Most Popular 1960s interior design Ideas. The decoration of the 1960s refers to a distinct style of interior decoration that took on prominence in the 1960s and early 1970s. For wallpapers, carpets, curtains, sofas, chair seats, and cushions, sometimes with patterns or bright flowers, green, (such as pea green and drab), yellow, pink, and orange (such as peach and saffron) hues were common.
1960s interior design
In the 1960s, English decorator David Hicks was influenced by bright colours associated with India, an important influence on interiors. Hicks popularized the use of “psychedelic patterns and acid-edged shades,” peaking in the period 1967-1973, a time when interest in the Hippie movement and “flower power” was taking place.
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Dorothy Draper, one of the top interior decorators in Manhattan in the 1960s, used ‘dull’ white and ‘shiny’ black as one of her favourite combinations in the same period. The “Retro Modern” style is popular with the decades of the 1950s and 1960s. As a medium for furniture, polypropylene came into its own production and was made in colours that could match paint chips.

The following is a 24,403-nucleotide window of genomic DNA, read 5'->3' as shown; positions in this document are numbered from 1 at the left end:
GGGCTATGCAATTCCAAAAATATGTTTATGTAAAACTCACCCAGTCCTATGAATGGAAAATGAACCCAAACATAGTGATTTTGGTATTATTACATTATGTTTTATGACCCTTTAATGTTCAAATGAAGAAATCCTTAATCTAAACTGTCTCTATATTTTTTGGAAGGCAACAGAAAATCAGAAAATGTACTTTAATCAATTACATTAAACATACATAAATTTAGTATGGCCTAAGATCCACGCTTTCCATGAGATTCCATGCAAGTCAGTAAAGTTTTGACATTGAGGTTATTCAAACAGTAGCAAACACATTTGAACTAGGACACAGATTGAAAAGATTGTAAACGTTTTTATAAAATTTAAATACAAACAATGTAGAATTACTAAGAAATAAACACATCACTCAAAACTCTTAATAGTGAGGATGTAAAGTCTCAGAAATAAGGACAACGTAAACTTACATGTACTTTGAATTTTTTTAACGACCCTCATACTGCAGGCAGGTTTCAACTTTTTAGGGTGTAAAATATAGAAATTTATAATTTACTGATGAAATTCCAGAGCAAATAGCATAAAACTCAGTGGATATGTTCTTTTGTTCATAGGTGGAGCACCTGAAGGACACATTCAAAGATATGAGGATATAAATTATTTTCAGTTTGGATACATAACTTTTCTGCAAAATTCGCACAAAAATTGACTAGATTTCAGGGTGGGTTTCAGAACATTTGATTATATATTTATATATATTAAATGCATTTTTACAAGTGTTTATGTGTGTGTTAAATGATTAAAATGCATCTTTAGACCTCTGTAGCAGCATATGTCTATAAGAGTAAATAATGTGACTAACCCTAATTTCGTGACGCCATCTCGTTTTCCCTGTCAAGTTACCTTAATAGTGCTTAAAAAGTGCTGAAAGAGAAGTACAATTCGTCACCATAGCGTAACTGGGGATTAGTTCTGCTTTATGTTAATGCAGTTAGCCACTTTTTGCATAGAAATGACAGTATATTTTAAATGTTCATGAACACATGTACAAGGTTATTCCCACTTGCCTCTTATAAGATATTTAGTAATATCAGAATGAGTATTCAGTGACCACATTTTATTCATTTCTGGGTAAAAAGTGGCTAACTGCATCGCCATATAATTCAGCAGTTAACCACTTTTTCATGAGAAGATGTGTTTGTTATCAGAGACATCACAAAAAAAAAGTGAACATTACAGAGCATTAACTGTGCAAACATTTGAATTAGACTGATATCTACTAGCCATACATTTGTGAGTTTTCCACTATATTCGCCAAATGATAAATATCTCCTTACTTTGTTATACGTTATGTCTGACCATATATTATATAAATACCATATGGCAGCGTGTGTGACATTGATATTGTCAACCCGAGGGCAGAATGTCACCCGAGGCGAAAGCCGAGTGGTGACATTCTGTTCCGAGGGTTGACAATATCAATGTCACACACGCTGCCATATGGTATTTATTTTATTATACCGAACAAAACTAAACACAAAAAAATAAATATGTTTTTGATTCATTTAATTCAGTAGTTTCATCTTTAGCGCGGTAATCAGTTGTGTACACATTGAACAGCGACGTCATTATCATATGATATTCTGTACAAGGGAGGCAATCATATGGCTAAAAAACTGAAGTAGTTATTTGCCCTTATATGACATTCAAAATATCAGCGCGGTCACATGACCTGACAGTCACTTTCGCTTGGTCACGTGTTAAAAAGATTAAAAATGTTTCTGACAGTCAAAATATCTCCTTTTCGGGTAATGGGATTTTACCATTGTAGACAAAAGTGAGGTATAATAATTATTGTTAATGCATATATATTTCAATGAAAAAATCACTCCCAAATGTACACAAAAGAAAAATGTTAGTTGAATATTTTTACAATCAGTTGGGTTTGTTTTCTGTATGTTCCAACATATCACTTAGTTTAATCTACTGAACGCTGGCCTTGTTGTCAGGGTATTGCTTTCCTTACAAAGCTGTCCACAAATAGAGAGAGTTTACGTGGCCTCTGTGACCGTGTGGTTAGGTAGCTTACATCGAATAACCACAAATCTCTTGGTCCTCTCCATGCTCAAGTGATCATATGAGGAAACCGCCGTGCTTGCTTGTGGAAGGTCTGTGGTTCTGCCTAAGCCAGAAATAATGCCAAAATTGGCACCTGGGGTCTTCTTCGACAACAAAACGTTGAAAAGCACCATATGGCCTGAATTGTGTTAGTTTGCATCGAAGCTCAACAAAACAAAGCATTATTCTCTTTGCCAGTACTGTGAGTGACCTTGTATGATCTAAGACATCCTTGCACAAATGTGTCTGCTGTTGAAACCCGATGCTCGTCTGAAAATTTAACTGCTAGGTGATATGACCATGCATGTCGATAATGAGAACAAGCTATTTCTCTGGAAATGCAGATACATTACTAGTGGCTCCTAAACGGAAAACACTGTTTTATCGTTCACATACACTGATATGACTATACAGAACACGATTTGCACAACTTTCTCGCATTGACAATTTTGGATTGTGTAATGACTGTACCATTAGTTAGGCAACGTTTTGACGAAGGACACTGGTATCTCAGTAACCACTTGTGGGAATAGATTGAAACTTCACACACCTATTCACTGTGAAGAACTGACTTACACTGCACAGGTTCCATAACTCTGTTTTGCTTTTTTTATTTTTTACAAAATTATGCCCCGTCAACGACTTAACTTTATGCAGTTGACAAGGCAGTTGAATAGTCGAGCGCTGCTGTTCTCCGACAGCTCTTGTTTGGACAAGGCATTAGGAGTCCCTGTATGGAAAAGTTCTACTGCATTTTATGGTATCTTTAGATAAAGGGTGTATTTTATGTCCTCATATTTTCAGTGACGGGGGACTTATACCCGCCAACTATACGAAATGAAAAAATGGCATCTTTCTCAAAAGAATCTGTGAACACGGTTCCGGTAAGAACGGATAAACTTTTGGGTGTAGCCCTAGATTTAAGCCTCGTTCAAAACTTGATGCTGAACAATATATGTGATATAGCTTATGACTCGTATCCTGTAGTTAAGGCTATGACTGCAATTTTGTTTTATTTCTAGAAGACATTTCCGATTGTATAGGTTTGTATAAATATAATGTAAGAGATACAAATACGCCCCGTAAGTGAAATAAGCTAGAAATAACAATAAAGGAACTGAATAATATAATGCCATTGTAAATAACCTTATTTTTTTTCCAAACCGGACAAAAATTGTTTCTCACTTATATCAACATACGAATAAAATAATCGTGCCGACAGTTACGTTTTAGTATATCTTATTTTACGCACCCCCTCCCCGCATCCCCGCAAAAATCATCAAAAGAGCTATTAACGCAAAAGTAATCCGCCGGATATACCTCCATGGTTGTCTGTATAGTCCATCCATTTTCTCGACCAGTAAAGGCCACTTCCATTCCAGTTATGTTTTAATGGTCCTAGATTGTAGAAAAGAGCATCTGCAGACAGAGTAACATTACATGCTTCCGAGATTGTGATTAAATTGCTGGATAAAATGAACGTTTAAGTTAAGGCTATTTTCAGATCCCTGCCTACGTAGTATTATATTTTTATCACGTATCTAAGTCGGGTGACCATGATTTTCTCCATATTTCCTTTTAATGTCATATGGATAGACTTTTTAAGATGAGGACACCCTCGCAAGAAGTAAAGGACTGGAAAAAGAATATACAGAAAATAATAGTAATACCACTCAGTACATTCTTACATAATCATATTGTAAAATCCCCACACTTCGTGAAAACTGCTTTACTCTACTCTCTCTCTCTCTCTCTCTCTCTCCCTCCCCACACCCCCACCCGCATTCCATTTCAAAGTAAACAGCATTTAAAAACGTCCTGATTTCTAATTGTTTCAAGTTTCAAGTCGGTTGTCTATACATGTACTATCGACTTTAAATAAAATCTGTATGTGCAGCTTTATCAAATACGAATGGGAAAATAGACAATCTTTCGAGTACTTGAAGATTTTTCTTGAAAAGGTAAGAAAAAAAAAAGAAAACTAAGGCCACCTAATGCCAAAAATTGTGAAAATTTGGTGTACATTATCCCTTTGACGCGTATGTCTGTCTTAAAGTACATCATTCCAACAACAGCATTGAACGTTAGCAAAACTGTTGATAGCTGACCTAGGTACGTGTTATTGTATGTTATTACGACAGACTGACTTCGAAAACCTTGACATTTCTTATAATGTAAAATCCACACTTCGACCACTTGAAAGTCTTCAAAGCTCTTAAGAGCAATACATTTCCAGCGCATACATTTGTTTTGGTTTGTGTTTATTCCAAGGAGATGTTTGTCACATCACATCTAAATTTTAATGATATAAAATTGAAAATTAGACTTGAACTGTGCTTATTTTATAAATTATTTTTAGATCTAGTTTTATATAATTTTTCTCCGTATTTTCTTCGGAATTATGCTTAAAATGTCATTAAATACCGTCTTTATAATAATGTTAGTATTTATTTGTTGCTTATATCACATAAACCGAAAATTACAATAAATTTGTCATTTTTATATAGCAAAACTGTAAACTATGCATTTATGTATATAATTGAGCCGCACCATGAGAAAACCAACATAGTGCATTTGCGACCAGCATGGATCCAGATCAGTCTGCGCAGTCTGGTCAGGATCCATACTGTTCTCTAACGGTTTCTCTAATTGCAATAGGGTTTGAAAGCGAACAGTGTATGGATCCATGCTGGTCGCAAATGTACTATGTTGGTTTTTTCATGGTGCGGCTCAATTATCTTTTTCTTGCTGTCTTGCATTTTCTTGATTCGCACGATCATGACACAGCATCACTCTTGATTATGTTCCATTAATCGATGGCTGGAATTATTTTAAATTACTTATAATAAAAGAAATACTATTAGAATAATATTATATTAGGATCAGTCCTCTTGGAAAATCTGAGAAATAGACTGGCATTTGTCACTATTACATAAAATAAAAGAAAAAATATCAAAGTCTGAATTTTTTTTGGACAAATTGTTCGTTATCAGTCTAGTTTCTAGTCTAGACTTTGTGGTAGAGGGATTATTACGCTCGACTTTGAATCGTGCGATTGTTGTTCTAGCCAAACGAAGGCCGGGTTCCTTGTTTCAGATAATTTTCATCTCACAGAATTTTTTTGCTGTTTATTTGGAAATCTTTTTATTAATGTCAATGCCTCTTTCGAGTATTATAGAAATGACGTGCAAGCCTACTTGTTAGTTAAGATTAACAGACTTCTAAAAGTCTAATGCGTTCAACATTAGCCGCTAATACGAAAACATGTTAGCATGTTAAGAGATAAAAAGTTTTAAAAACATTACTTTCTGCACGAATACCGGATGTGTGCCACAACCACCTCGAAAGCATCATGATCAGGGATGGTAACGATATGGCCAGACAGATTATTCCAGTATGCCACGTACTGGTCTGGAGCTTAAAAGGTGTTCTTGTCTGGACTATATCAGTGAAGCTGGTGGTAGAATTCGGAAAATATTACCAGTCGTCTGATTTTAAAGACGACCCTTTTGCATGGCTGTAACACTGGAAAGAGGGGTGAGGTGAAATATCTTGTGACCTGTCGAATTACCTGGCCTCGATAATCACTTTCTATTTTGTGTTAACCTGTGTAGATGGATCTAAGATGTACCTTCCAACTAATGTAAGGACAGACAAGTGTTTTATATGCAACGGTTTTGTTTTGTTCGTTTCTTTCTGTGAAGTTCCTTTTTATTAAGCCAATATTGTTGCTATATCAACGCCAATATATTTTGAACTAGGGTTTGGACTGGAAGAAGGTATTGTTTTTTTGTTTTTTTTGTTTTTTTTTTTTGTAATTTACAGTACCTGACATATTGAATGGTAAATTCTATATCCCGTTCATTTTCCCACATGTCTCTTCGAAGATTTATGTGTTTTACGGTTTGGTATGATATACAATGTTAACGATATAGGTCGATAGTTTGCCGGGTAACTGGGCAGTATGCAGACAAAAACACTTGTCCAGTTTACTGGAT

In the early 1960s, foam moulding, often used as upholstery cushions, became a common structural device for furniture. Wide areas were covered in vivid colours and designs, such as sofas, chairs, carpets, drapes, and wall covers. Using “psychedelic power,” India, Spain, and the Mediterranean inspired the colours and styles.
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Specialized patterns were developed in wall painting during the 1950s and 1960s. Sherwin-Williams manufactured an Applique system, and Karl Höhn, also Reuss, manufactured similar systems in Germany.
Most Popular 1960s interior design Ideas
Many hotels and restaurants maintain their 1960s decor or explicitly employ elements of the Sixties style to give them a more nostalgic feel. Nowadays, pink or orange paintwork, bedspreads, and curtains, which were trendy in the 1960s, are regarded by some as “hideous” or “painful.”
“For many, the common image of home design in the 1960s was of ephemerality and waste, of plastic or paper chairs and lurid carpets and wallpaper,” as Paul Evans put it.
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Era television series such as The Avengers, Batman, The Man from U.N.C.L.E, Bewitched, The Saint, and Randall and Hopkirk (Deceased) provide fine examples of the style of decoration common during this period and are a significant aspect of the appearance of the productions; the latter has orange hues in the tile design.